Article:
Fish use colour to learn compound visual signals

Newport, Cait, Green, Naomi F., McClure, Eva C. , Osorio, Daniel C., Vorobyev, Misha, Marshall, N. Justin and Cheney, Karen L. (2017) Fish use colour to learn compound visual signals. Animal Behaviour, 125 93-100. doi:10.1016/j.anbehav.2017.01.003

Author Newport, Cait
Green, Naomi F.
McClure, Eva C.
Osorio, Daniel C.
Vorobyev, Misha
Marshall, N. Justin
Cheney, Karen L.
Title Fish use colour to learn compound visual signals
Journal name Animal Behaviour   Check publisher's open access policy
ISSN 0003-3472
Publication date 2017-03-01
Sub-type Article (original research)
DOI 10.1016/j.anbehav.2017.01.003
Open Access Status Not yet assessed
Volume 125
Start page 93
End page 100
Total pages 8
Place of publication London, United Kingdom
Publisher Elsevier
Collection year 2018
Language eng
Formatted abstract
Colour patterns displayed by animals frequently comprise multiple elements, including hue, pattern, luminance and texture. Predators' perception of and learning about visual stimuli has important implications for the evolution of animal coloration, including aposematism and mimicry. This study investigated how a coral reef fish, the triggerfish Rhinecanthus aculeatus, learnt different elements of colour patterns. Fish trained to associate a food reward with blue, yellow and green patterns on a grey background selected novel stimuli by chromaticity, rather than pattern or luminance contrast. By comparison, when presented with small orange spots the fish appeared to learn luminance, which is consistent with findings in other animals, including bees, birds and humans, that for small objects the achromatic component of the signal is more salient than chromaticity. While internal pattern did not appear to be learnt in our first two experiments, a subsequent test showed that fish could distinguish between spotted and striped patterns over various sizes, up to the limits of their visual acuity. These results are discussed in relation to visual processing of colour patterns and the evolution of visual signals in the marine environment.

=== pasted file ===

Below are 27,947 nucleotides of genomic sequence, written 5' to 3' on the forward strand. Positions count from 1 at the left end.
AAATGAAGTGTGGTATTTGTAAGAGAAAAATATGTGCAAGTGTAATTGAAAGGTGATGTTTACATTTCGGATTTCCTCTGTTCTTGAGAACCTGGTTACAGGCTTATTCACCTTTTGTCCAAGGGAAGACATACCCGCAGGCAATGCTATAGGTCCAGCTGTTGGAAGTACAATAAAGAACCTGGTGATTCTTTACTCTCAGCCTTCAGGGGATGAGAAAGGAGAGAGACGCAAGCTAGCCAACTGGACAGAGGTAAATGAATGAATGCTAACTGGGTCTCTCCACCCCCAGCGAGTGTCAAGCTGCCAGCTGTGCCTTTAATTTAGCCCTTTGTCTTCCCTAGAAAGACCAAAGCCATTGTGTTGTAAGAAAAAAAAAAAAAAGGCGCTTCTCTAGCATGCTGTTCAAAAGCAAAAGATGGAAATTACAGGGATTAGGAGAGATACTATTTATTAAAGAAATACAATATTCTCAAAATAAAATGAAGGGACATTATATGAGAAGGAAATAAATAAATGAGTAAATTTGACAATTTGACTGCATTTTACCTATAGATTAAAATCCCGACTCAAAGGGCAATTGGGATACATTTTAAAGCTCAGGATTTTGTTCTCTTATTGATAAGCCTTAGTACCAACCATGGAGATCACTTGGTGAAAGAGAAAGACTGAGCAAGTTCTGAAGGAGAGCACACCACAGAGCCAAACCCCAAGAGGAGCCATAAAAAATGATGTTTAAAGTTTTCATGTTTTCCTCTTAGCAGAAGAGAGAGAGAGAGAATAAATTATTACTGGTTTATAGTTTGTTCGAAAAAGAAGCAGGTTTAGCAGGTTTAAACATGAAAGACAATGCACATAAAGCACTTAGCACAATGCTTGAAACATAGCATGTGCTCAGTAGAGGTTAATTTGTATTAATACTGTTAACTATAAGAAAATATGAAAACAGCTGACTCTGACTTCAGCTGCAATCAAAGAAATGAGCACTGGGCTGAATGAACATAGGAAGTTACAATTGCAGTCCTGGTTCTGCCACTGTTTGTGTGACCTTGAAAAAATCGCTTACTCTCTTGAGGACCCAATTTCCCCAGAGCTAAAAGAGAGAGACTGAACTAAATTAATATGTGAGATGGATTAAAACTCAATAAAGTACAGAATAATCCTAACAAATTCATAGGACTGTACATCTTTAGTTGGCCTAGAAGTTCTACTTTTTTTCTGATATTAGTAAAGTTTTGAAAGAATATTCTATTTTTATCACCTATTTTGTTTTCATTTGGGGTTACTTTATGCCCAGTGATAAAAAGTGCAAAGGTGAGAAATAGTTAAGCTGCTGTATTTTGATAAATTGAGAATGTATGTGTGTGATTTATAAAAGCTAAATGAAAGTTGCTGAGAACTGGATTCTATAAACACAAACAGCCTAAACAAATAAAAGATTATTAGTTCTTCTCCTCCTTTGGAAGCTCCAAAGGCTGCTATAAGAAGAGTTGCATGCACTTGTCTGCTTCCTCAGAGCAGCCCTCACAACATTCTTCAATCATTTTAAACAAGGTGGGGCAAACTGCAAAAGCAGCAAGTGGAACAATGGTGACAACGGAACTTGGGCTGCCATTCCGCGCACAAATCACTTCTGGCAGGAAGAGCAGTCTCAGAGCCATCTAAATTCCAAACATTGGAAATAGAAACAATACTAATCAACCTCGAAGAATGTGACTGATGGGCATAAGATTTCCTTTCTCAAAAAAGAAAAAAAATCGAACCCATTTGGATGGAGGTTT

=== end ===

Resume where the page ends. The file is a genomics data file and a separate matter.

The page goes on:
Keyword Categorization
Colour signals
Colour vision
Coral reefs
Visual acuity
Q-Index Code C1
Q-Index Status Provisional Code
Institutional Status UQ

Document type: Journal Article
Sub-type: Article (original research)
Collections: HERDC Pre-Audit
Queensland Brain Institute Publications
School of Biological Sciences Publications
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